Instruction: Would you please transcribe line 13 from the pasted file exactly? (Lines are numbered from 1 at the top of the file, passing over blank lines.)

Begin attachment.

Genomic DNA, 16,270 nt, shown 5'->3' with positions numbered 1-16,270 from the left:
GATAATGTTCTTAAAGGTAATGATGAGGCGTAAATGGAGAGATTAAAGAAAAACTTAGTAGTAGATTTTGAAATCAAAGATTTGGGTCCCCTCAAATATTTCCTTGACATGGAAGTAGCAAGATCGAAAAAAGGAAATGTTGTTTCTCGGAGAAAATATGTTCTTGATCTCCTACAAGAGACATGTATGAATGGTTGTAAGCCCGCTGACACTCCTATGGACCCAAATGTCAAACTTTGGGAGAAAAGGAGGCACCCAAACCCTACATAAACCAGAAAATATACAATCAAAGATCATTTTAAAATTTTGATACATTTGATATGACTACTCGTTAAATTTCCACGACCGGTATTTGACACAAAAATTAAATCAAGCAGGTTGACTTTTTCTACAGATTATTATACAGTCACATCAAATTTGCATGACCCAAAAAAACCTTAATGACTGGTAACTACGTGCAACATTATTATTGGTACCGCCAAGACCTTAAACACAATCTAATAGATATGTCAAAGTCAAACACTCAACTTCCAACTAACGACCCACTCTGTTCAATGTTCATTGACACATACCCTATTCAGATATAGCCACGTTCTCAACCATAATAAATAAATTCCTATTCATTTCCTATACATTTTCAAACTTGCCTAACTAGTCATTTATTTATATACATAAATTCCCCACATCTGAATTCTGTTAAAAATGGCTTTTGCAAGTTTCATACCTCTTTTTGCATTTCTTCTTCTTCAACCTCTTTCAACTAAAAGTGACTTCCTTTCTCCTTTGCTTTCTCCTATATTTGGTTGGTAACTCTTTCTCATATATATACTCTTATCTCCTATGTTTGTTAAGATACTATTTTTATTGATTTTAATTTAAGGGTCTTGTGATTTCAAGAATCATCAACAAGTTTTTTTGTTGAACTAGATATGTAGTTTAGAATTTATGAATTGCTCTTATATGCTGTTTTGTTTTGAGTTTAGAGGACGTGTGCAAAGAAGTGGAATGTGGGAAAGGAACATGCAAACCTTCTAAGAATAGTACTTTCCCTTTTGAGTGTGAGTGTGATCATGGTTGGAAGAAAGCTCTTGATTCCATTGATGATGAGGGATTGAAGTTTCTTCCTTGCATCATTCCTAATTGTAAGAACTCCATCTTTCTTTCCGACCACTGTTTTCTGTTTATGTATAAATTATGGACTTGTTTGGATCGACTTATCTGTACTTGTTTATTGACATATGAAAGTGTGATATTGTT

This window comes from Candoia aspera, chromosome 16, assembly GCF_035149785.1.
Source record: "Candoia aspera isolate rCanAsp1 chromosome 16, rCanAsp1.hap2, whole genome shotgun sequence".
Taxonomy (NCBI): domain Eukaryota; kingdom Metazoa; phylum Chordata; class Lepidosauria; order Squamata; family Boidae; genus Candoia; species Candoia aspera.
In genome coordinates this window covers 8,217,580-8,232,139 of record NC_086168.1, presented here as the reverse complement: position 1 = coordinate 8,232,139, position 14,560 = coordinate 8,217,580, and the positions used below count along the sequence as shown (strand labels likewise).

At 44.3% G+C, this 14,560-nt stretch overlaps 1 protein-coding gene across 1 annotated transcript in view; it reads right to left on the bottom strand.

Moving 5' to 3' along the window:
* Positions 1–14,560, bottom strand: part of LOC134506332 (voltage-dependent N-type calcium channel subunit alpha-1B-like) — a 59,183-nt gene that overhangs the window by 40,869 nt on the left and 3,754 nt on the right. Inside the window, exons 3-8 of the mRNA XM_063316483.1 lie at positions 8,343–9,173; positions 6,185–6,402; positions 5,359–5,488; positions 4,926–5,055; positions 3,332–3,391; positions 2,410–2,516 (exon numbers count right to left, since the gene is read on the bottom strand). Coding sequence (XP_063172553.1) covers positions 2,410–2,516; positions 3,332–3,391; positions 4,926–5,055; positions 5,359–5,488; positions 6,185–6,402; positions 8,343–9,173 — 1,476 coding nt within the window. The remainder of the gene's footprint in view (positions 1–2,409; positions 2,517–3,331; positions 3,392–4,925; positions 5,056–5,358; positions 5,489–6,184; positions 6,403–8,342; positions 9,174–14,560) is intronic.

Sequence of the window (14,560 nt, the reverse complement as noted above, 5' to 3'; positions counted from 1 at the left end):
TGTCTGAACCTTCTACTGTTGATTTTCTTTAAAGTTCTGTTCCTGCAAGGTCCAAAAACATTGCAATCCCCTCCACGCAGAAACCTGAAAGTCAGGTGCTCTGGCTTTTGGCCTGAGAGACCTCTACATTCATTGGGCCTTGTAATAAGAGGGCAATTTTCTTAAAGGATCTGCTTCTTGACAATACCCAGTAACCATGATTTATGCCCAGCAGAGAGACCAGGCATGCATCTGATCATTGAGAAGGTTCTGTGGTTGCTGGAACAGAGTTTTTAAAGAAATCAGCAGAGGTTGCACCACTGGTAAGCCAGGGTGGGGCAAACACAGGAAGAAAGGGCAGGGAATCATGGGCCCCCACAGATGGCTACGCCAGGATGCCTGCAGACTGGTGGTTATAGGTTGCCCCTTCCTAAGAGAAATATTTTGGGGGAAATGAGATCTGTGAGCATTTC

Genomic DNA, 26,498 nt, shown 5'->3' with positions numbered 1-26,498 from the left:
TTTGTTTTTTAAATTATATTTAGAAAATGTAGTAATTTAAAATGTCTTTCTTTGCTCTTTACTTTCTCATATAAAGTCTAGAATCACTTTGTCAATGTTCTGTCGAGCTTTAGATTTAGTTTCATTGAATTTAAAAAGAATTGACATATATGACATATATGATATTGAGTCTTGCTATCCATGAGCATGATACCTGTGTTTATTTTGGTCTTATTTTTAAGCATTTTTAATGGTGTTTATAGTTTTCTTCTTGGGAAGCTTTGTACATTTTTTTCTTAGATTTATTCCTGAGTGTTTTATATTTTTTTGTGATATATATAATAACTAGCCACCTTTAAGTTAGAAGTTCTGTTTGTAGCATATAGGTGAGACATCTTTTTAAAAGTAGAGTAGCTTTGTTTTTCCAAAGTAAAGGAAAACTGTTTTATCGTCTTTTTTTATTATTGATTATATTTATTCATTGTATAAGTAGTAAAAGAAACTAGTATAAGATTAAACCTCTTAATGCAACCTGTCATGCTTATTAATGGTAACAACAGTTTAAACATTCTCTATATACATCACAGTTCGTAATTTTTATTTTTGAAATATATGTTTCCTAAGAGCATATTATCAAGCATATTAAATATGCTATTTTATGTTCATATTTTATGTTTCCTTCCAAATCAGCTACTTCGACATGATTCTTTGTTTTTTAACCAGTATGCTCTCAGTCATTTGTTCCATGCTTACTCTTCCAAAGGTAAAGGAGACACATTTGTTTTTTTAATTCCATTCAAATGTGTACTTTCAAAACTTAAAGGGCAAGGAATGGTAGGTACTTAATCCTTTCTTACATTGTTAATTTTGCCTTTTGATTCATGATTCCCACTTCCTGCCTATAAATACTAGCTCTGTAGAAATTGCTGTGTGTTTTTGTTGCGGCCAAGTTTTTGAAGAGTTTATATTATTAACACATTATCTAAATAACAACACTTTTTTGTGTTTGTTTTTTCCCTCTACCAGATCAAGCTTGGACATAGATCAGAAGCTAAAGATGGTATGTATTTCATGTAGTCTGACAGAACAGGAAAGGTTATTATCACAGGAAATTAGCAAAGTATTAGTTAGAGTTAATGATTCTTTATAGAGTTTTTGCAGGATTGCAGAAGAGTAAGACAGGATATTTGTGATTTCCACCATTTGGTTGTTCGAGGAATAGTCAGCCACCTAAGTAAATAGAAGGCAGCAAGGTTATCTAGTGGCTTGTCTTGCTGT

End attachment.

TTTGTTTTTTAAATTATATTTAGAAAATGTAGTAATTTAAAATGTCTTTCTTTGCTCTTTACTTTCTCATATAAAGTCTAGAATCACTTTGTCAATGTTCTGTCGAGCTTTAGATTTAGTTTCATTGAATTTAAAAAGAATTGACATATATGACATATATGATATTGAGTCTTGCTATCCATGAGCATGATACCTGTGTTTATTTTGGTCTTATTTTTAAGCATTTTTAATGGTGTTTATAGTTTTCTTCTTGGGAAGCTTTGTACATTTTTTTCTTAGATTTATTCCTGAGTGTTTTATATTTTTTTGTGATATATATAATAACTAGCCACCTTTAAGTTAGAAGTTCTGTTTGTAGCATATAGGTGAGACATCTTTTTAAAAGTAGAGTAGCTTTGTTTTTCCAAAGTAAAGGAAAACTGTTTTATCGTCTTTTTTTATTATTGATTATATTTATTCATTGTATAAGTAGTAAAAGAAACTAGTATAAGATTAAACCTCTTAATGCAACCTGTCATGCTTATTAATGGTAACAACAGTTTAAACATTCTCTATATACATCACAGTTCGTAATTTTTATTTTTGAAATATATGTTTCCTAAGAGCATATTATCAAGCATATTAAATATGCTATTTTATGTTCATATTTTATGTTTCCTTCCAAATCAGCTACTTCGACATGATTCTTTGTTTTTTAACCAGTATGCTCTCAGTCATTTGTTCCATGCTTACTCTTCCAAAGGTAAAGGAGACACATTTGTTTTTTTAATTCCATTCAAATGTGTACTTTCAAAACTTAAAGGGCAAGGAATGGTAGGTACTTAATCCTTTCTTACATTGTTAATTTTGCCTTTTGATTCATGATTCCCACTTCCTGCCTATAAATACTAGCTCTGTAGAAATTGCTGTGTGTTTTTGTTGCGGCCAAGTTTTTGAAGAGTTTATATTATTAACACATTATCTAAATAACAACACTTTTTTGTGTTTGTTTTTTCCCTCTACCAGATCAAGCTTGGACATAGATCAGAAGCTAAAGATGGTATGTATTTCATGTAGTCTGACAGAACAGGAAAGGTTATTATCACAGGAAATTAGCAAAGTATTAGTTAGAGTTAATGATTCTTTATAGAGTTTTTGCAGGATTGCAGAAGAGTAAGACAGGATATTTGTGATTTCCACCATTTGGTTGTTCGAGGAATAGTCAGCCACCTAAGTAAATAGAAGGCAGCAAGGTTATCTAGTGGCTTGTCTTGCTGT